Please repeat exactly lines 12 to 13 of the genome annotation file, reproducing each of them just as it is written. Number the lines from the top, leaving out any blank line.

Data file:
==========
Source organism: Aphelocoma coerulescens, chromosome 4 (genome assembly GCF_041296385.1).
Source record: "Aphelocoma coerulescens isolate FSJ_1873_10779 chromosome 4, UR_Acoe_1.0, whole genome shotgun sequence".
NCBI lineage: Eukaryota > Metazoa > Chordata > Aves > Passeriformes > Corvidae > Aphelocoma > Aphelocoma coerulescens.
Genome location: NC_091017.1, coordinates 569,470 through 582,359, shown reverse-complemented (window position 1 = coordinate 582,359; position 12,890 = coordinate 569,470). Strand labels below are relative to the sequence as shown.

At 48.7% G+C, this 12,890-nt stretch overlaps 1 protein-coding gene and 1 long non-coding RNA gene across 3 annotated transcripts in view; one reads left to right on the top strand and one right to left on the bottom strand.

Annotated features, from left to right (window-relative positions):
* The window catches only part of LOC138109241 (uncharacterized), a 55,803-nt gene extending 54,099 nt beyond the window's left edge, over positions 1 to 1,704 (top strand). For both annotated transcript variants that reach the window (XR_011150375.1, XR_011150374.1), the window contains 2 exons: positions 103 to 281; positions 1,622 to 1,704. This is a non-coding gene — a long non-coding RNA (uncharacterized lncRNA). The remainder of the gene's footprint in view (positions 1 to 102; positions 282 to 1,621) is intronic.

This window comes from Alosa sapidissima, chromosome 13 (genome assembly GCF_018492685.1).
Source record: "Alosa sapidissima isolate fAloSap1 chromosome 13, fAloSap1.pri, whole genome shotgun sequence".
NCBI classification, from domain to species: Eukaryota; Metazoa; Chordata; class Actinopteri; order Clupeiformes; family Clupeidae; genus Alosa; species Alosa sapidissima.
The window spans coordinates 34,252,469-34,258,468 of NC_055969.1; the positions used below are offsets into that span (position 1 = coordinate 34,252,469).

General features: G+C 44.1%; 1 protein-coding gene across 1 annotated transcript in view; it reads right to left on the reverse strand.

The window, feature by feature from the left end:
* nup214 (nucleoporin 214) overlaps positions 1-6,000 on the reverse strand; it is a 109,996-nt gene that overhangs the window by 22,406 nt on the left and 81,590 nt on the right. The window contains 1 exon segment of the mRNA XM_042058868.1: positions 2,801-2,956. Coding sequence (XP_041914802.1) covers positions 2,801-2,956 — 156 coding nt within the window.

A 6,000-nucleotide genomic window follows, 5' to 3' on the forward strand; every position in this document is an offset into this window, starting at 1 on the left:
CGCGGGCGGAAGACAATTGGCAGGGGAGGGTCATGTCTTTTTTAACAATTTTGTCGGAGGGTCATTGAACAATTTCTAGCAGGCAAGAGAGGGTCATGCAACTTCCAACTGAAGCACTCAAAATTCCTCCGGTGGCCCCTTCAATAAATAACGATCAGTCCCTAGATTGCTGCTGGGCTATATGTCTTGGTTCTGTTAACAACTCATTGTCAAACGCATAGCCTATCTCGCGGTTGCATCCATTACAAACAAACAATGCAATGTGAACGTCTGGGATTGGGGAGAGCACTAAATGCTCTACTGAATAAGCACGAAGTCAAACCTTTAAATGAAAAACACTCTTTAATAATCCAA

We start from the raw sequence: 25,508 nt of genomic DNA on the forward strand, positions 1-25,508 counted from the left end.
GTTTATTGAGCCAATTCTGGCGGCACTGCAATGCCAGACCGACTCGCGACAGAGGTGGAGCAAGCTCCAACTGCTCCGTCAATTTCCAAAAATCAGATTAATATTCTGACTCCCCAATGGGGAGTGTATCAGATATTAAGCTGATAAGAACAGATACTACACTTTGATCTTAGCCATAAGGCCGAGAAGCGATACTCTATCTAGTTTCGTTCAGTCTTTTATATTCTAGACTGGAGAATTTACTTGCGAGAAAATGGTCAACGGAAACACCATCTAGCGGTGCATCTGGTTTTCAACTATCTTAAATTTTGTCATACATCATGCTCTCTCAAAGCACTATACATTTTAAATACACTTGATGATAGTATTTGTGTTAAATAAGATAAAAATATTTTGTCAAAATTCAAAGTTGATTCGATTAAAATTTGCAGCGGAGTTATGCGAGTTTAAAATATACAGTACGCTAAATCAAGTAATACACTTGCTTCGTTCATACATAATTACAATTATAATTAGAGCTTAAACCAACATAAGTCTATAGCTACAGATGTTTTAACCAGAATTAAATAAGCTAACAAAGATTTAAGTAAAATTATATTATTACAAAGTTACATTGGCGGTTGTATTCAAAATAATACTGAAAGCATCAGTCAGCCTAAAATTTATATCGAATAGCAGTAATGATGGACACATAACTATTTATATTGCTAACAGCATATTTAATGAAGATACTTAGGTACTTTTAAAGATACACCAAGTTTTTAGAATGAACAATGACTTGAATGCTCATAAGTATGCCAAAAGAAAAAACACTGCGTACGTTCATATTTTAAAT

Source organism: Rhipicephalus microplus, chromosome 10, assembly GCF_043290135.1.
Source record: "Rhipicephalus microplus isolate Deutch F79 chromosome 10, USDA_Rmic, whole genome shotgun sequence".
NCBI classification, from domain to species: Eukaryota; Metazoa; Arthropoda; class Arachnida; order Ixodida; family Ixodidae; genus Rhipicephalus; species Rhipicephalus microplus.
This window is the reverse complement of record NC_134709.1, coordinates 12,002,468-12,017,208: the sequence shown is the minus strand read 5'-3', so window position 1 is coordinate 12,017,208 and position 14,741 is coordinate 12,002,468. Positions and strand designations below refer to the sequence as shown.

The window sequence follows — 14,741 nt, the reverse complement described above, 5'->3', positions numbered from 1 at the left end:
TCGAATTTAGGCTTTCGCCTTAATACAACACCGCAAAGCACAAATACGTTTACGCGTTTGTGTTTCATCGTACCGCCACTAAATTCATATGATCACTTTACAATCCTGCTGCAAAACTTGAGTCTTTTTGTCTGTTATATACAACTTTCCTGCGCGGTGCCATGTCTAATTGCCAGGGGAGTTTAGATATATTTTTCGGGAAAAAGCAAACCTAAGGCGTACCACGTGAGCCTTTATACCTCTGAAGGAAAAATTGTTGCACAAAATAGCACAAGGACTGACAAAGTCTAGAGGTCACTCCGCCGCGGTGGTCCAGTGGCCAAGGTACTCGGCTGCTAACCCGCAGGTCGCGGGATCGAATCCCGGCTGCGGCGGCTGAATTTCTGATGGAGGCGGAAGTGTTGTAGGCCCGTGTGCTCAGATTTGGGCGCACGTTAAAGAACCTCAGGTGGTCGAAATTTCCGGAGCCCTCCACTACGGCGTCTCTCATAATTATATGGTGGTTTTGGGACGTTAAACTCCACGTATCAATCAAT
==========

General features: G+C 44.1%; 1 protein-coding gene across 1 annotated transcript in view; it reads right to left on the reverse strand.

The window, feature by feature from the left end: